## 2011 nines

### Problem 318

Published on Saturday, 1st January 2011, 04:00 pm; Solved by 525
Consider the real number √2+√3.

When we calculate the even powers of √2+√3
we get:

(√2+√3)^{2} = 9.898979485566356...

(√2+√3)^{4} = 97.98979485566356...

(√2+√3)^{6} = 969.998969071069263...

(√2+√3)^{8} = 9601.99989585502907...

(√2+√3)^{10} = 95049.999989479221...

(√2+√3)^{12} = 940897.9999989371855...

(√2+√3)^{14} = 9313929.99999989263...

(√2+√3)^{16} = 92198401.99999998915...

It looks like that the number of consecutive nines at the beginning of the fractional part of these powers is non-decreasing.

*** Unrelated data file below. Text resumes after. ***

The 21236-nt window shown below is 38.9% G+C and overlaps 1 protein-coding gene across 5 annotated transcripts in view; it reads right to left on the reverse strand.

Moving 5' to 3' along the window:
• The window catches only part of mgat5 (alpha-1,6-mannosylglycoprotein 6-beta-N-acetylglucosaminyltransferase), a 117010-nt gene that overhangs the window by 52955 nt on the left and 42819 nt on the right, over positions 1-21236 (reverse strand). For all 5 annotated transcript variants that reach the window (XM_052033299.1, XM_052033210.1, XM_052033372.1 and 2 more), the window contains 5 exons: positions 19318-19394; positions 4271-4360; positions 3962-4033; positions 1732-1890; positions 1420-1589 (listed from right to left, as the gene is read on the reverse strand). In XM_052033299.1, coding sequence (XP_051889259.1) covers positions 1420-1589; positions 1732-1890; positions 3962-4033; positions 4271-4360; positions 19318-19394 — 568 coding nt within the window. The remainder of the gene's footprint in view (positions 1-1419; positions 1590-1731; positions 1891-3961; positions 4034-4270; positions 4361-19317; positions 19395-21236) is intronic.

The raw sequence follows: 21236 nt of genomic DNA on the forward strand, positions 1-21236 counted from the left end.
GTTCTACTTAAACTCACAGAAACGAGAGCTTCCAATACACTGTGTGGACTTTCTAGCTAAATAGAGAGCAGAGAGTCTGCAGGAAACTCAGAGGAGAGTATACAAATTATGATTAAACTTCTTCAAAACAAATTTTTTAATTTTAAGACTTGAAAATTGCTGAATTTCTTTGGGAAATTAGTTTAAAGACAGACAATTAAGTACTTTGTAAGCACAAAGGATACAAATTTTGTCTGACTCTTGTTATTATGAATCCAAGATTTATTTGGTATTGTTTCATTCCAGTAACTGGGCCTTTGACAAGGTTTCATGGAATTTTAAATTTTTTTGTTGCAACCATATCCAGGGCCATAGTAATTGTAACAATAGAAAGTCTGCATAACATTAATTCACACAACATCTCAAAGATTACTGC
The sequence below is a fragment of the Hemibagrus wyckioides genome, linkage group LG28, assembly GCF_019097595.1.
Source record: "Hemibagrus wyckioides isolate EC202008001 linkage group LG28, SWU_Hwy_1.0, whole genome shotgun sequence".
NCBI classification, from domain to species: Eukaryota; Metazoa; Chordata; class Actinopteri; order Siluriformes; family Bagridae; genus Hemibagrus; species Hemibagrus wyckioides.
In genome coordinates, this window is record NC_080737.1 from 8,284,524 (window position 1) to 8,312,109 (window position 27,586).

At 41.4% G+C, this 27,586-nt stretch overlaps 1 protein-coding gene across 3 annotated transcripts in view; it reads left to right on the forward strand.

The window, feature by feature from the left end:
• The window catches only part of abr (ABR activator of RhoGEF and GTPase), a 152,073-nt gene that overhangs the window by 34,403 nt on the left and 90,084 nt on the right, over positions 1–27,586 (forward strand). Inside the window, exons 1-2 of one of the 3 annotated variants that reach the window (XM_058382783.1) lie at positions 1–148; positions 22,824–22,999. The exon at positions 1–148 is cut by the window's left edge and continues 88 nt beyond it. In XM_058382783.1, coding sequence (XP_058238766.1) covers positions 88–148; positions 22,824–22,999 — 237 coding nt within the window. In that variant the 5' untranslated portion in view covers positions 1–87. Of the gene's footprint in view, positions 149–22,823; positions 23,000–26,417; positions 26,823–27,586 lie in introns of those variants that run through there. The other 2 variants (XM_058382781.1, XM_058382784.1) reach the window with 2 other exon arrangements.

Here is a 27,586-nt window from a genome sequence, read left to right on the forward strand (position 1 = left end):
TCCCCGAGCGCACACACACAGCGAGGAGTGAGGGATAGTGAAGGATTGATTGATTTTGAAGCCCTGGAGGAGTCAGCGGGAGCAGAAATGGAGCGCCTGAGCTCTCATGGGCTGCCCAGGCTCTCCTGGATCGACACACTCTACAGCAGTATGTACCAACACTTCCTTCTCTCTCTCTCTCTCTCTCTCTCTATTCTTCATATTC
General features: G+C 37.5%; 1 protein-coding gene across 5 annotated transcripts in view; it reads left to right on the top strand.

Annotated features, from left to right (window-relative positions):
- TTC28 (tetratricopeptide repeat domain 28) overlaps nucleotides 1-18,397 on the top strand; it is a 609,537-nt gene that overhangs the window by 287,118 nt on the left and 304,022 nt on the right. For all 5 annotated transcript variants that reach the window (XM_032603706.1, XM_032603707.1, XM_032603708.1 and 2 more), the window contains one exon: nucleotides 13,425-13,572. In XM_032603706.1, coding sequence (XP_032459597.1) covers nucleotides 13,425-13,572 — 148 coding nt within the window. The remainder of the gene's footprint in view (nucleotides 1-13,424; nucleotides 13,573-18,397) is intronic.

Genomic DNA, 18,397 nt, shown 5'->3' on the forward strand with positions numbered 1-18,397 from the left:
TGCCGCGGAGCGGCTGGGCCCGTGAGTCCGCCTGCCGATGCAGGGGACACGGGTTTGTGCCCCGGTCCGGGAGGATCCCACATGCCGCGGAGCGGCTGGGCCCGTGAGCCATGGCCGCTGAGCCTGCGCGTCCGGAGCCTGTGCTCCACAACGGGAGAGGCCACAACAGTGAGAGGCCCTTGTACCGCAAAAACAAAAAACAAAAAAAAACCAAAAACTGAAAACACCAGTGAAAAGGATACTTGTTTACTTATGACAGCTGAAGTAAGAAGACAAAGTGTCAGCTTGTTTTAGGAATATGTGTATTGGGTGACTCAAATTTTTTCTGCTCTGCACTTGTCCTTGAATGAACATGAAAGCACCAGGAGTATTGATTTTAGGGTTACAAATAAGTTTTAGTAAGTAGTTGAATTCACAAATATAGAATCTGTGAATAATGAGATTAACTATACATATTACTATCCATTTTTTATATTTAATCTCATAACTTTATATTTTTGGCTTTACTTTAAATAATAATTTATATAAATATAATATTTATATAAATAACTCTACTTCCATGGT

In fact it can be proven that the fractional part of (√2+√3)^{2n} approaches 1 for large n.

Consider all real numbers of the form √p+√q with p and q positive integers and p<q, such that the fractional part
of (√p+√q)^{2n} approaches 1 for large n.

Let C(p,q,n) be the number of consecutive nines at the beginning of the fractional part of

(√p+√q)^{2n}.

Let N(p,q) be the minimal value of n such that C(p,q,n) ≥ 2011.

Find ∑N(p,q) for p+q ≤ 2011.